So… About the Last Time – The Trek

In July 2018, I attempted the Colorado Trail. And failed miserably. Well, to be more specific, my feet failed miserably at about 100 miles. I only have a short short video of that horrific moment, but the after effects lasted for weeks. I seriously wondered if I was going to be able to walk when I went back to school in the fall.

I was literally crawling after my feet failed.

My feet

When I first decided to hike the Appalachian Trail in 2005, I slipped my feet into a nice pair of flip flops and went to a special hiking foot clinic. The doctor took one look at my feet and told me to throw my flip flops out the window and never wear them again. That’s actually what he said, that he wanted to throw them out the window. When I sit, I have big feet. Beautiful arches. When I get up, they totally disappear and my knees bump. In fanciful terms, I pronounce.

I’ve generally had custom insoles since that day at the foot clinic. And problems with my feet. My track name is Bubble Toes after all. I WAS named after Jack Johnson’s song, but it was inspired by the tiny blisters on the tips of my toes. I lost all my toenails on my AT hike. The pinkies maybe even twice. And in case you’ve never lost your big toenail, I want you to know that it takes forever to grow back. This however meant that I didn’t have to worry about nail clippers for the last 5 months of my trip.

So

Things weren’t great at the start of the hike in 2018. I was the heaviest I’ve ever been (thanks first grade teaching) and was drinking to deal with my stress of teaching and finishing the little house. It’s not even a great way to deal with your stress, because then it becomes your source of stress. I delayed updating custom soles and shoes until it was too late and we were leaving. These choices all cost me about 400 miles.

The lack of proper arch support along with the extra weight led to a very sudden and very extreme case of Plantar Fasciitis. We were on a 13 mile slackpack at about 100 miles, and what were minor pinches in the morning turned into crippling pain by the end. After resting and icing every 30 minutes for a week, the podiatrist told me I couldn’t really do any more damage, so I got back on the trail.

I could overcome the pain, but I couldn’t walk more than 12 miles a day. We were about to head for the farthest section yet, and I didn’t think it was safe to put ourselves in that situation. Also, I had pissed myself the night before we got to town because I couldn’t get up without help. With pine needles stuck to my fleece pants because I had to crawl. Not how I wanted to spend every night. We stopped our hike at Twin Lakes, left looking at the trail to the Presidential Range.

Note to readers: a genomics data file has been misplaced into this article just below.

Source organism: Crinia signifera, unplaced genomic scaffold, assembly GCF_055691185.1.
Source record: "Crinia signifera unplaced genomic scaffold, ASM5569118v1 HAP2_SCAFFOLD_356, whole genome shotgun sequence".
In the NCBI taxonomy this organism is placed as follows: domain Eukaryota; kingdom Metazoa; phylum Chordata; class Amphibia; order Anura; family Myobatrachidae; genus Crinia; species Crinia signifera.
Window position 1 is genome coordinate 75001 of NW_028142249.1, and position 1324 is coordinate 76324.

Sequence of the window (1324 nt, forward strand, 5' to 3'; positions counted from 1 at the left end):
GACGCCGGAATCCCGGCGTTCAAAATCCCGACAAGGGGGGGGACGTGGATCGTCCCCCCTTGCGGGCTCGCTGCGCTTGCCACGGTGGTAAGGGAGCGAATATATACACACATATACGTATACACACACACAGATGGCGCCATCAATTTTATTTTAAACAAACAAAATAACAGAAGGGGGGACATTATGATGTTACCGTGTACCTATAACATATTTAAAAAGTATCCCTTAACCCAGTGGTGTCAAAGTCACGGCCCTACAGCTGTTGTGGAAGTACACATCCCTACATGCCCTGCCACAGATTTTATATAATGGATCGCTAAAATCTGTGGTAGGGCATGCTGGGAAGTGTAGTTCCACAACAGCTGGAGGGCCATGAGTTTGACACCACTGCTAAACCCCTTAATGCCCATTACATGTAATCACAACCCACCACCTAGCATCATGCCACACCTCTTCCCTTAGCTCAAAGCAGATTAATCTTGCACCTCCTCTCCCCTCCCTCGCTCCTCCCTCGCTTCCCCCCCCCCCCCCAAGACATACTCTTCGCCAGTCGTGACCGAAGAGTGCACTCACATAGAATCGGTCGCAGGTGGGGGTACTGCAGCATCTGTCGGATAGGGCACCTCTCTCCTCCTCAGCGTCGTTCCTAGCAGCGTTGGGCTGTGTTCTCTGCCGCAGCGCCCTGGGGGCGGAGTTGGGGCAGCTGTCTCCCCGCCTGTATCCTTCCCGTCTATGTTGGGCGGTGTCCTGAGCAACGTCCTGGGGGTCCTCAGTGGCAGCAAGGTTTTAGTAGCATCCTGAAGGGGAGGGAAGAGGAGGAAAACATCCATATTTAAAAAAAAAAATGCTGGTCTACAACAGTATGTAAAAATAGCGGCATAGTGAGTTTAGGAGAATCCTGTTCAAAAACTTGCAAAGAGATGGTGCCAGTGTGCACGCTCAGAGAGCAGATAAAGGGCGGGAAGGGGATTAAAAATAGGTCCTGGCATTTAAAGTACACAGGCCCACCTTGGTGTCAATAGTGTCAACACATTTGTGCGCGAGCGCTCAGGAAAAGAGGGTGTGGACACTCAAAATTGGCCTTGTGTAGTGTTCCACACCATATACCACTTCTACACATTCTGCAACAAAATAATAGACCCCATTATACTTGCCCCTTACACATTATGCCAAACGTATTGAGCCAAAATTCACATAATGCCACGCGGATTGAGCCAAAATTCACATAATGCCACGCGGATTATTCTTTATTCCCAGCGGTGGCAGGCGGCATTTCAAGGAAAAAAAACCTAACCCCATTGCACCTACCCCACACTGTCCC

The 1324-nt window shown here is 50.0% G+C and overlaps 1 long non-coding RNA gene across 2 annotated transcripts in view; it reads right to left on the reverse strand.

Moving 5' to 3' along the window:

This time

I would like to say that I have perfectly broken soles to start this CT attempt. I don’t know, but I’m actually trying this time. My Monday nights are filled with a great group of supportive women I can lean on who have taught me other ways to deal with my stress than drinking. For me, living a life without alcohol has made me healthier and happier. Most of the time I wake up to exercise before work. I even bought a vest that I could gradually add weight to and wore it on training hikes and during work so my feet wouldn’t be shocked by 25 extra pounds.

I’m trying to take on less gear weight (hello Duplex and goodbye my beloved Copper Spur) and restock more often. Even though it goes against my innate need for miles, I planned 21 miles or less for the first 10 days of the trip. I don’t know yet exactly how I’m going to take care of myself since I don’t bring anything more and I’m not very good at “just relaxing”. No more time spent rolling my feet with my cork massage ball? Do you write really long blog posts?

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